The Listening and Obedient Servant

Reading Time: 6 Minutes

God rules the universe as a loving Father and gracious Servant. Isaiah 50-53 reveals this fact as clearly as in any other place in the Old Testament.

Each collection of verses will reveal another aspect of God’s character. Today’s passage will show the listening and obedient character of Servant Jesus.

The Listening Servant

The Servant passages in Isaiah are best interpreted through the lens of the life and teaching of Jesus Christ.

Jesus fulfilled Isaiah 50.4-5 by always obtaining direction from the Father before taking direction.

The Lord God has given me
the tongue of a teacher,
that I may know how to sustain
the weary with a word.
Morning by morning he wakens—
wakens my ear
to listen as those who are taught.

The Lord God has opened my ear,
and I was not rebellious,
I did not turn backward.
(Isaiah 50.4-5)

Jesus was the world’s best teacher because he was the world’s best listener. His words sustain a weary world because he first received his message from the Father.

The Gospel of John records numerous instances where Jesus described how his decisions were always made in consultation with the Father.

Jesus said, “Very truly, I tell you, the Son can do nothing on his own, but only what he sees the Father doing; for whatever the Father does, the Son does likewise” (John 5.19).

How did Jesus discover the Father’s direction? One way knew the Father’s will was through his practice of meeting with him in prayer.

Mark wrote, “In the morning, while it was still very dark, he got up and went out to a deserted place, and there he prayed” (Mark 1.35).

When Jesus was confronted with the decision about calling disciples, he knew that a long time with the Father was needed.

Luke recorded Jesus’ practice and wrote, “Now during those days he went out to the mountain to pray; and he spent the night in prayer to God” (Luke 6.12).

Jesus is the ultimate Servant of the Lord but served the Father to make us servants too. The account of Jesus’ interaction with his close followers applies to us.

Jesus said to his followers, “Peace be with you. As the Father has sent me, so I send you.

“Receive the Holy Spirit. If you forgive the sins of any, they are forgiven them; if you retain the sins of any, they are retained” (John 20.21-23).

As his servants, we have the opportunity to live in his well-being (peace), to experience the Holy Spirit, and to introduce people to God’s forgiving power.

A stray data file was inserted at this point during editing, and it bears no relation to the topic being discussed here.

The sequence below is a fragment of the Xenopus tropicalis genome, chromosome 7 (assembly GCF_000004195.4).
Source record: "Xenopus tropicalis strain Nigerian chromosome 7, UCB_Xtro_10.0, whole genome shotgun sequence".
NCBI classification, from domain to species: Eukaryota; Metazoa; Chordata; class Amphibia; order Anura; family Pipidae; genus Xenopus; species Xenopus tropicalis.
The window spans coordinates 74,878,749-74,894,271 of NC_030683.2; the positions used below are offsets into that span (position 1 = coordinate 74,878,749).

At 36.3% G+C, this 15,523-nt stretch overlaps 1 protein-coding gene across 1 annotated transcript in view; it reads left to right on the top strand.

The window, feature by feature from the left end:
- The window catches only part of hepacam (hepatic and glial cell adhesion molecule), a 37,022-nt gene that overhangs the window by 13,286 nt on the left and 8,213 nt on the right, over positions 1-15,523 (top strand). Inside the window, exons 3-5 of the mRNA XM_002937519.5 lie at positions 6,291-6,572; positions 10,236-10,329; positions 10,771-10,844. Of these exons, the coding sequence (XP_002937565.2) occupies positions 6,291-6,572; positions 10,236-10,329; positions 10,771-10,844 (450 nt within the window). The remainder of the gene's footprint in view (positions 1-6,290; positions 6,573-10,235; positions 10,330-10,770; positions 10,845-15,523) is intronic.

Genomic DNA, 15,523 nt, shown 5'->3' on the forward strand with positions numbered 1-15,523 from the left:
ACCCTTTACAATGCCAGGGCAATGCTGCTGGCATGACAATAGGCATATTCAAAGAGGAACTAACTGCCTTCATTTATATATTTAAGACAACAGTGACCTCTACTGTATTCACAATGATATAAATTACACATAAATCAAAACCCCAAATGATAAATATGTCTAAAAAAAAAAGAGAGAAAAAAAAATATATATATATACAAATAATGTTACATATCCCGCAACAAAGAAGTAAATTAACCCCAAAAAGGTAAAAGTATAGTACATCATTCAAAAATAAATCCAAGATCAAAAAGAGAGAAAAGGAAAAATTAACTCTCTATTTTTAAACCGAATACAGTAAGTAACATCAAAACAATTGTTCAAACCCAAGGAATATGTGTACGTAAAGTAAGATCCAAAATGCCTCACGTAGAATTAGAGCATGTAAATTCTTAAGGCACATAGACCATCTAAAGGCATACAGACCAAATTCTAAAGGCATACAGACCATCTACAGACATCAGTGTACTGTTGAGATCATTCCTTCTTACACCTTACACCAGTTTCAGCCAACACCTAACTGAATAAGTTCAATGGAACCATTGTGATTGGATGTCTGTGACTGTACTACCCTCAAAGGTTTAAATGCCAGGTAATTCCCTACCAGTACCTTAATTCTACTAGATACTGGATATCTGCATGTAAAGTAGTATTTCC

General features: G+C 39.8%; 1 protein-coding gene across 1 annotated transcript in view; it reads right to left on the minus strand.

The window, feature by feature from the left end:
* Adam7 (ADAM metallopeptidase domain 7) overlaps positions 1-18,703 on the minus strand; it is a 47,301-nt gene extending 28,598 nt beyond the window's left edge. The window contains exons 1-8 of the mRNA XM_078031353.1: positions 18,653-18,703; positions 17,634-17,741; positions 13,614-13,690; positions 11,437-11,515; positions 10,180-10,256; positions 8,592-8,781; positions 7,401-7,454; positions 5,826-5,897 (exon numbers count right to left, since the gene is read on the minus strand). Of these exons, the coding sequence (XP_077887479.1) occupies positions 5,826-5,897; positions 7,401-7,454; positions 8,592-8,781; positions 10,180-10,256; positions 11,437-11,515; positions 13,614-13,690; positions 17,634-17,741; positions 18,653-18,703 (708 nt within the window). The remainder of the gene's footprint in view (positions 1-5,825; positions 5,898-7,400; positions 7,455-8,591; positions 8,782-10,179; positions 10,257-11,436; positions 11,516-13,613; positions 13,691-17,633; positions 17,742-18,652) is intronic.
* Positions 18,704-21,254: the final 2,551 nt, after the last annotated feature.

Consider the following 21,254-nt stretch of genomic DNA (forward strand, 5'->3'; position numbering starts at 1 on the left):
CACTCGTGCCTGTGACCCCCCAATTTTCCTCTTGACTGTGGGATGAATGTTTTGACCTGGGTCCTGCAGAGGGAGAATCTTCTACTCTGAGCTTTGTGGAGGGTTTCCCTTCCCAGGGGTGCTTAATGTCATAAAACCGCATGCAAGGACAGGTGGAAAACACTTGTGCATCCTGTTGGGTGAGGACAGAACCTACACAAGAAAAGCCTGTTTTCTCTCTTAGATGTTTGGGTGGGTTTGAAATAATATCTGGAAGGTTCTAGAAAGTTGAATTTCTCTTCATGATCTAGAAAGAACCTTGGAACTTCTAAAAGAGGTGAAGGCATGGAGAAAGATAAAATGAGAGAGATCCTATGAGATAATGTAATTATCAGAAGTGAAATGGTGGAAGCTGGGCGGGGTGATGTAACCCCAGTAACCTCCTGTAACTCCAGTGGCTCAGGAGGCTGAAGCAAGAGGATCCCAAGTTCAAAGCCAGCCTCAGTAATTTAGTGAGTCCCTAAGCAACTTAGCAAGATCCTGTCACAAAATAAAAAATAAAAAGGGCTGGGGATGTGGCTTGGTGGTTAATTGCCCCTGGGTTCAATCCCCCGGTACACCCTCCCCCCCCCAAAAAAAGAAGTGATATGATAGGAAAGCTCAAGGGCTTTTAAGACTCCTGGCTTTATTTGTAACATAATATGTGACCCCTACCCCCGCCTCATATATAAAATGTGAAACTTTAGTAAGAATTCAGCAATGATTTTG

This power is ours as we listen to the direction of the Holy Spirit. Daily prayer prepares us for guidance from God’s Spirit.

The Obedient Servant

Isaiah prophesied that God’s Servant would be obedient, even when pressed with agonizing suffering.

I was not rebellious,
I did not turn backward.

I gave my back to those who struck me,
and my cheeks to those who pulled out the beard;
I did not hide my face
from insult and spitting.
(Isaiah 50.5-6)

Jesus spent a night in the Garden of Gethsemane, praying and contemplating the abuse he would receive at his trial and crucifixion. He knew the prophesied message of Isaiah and was well aware of the treatment he was to receive.

Jesus did not turn back on the redemptive process that was his to bear. In every moment of his life, Jesus followed the plan of the Father.

How would the world think about Christians and their God, if we always followed the Father’s direction? What if we made the Sermon on the Mount guidance for daily living?

Jesus is the obedient Servant, but he has commissioned his people to be obedient servants, too.

Vindication

Jesus’ resurrection from the dead is the ultimate vindication of his life and teaching.

Other men claimed to be the Jewish Messiah, both before and after Jesus. They live in obscurity, tucked neatly away in history books.

Jesus was the Messiah and is recognized around the world as the Savior. His resurrection from the dead set him apart from the pretenders.

Isaiah spoke of the Servant’s vindication with these words.

The Lord God helps me;
therefore I have not been disgraced;
therefore I have set my face like flint,
and I know that I shall not be put to shame;

He who vindicates me is near.
Who will contend with me?
Let us stand up together.
Who are my adversaries?
Let them confront me.

It is the Lord God who helps me. (Isaiah 50.7-9)

One of my pastor friends in Louisiana turned the other cheek in a fight and got his jaw broken. His willingness to turn the other cheek was not viewed as “soft,” by people who witnessed the fight.

Within a week, his obedience was rewarded. The man who broke his jaw met with him and said, “Tell me how to become a follower of Jesus.”

As we listen and obey the guidance of the Holy Spirit, we will have many instances of how God vindicates our choice to follow the Lord.

About This Blog

Rudy Ross and I produce a daily video of these blog articles on the Bob Spradling YouTube channel. Rudy is Jewish, a Christian, and an excellent Bible student. The videos present insights from a dialogue with the two of us.

I am indebted to Dr. John Oswalt, who has written an excellent two-volume commentary on Isaiah for insights into the Book of Isaiah.

Please email your prayer requests to me at bsprad49@gmail.com or private message me on Facebook. The Maywood Baptist Church prayer team will pray for you.

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